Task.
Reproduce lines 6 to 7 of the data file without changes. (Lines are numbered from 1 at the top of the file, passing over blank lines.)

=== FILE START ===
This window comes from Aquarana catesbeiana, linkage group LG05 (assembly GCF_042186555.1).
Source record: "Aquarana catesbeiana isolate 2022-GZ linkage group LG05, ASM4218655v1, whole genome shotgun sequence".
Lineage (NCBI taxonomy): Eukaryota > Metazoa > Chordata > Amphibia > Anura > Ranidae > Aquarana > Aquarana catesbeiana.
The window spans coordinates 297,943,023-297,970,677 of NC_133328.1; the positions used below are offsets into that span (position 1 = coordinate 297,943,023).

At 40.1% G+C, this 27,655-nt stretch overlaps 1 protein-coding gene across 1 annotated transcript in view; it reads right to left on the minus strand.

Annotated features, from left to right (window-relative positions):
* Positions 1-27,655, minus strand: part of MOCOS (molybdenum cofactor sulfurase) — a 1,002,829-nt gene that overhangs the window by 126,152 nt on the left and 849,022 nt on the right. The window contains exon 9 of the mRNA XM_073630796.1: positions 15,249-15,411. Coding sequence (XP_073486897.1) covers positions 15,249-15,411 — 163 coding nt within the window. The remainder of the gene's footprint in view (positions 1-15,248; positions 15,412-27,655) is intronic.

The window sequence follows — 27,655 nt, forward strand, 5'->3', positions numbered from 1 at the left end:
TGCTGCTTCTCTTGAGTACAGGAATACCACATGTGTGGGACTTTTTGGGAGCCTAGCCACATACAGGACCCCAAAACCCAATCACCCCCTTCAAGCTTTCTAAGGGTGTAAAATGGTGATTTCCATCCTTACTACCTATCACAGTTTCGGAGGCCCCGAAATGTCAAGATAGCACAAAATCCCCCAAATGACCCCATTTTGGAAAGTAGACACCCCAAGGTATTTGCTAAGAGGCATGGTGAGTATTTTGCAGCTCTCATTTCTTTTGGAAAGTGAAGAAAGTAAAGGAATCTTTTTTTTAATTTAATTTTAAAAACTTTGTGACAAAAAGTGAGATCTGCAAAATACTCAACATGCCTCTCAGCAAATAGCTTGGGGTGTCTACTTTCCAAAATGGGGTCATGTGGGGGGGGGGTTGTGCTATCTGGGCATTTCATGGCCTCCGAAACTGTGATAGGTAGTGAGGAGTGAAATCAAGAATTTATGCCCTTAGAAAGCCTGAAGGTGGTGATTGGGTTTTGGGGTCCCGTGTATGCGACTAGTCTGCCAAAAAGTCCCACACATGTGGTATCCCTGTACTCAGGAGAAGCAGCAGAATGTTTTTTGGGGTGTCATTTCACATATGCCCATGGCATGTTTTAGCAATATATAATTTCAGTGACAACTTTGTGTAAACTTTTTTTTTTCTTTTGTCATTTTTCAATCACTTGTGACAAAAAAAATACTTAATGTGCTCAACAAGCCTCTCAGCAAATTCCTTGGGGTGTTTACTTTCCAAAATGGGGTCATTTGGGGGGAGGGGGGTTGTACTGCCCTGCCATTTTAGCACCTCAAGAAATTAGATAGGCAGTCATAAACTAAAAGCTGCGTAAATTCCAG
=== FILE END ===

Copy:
Annotated features, from left to right (window-relative positions):
* Positions 1-27,655, minus strand: part of MOCOS (molybdenum cofactor sulfurase) — a 1,002,829-nt gene that overhangs the window by 126,152 nt on the left and 849,022 nt on the right. The window contains exon 9 of the mRNA XM_073630796.1: positions 15,249-15,411. Coding sequence (XP_073486897.1) covers positions 15,249-15,411 — 163 coding nt within the window. The remainder of the gene's footprint in view (positions 1-15,248; positions 15,412-27,655) is intronic.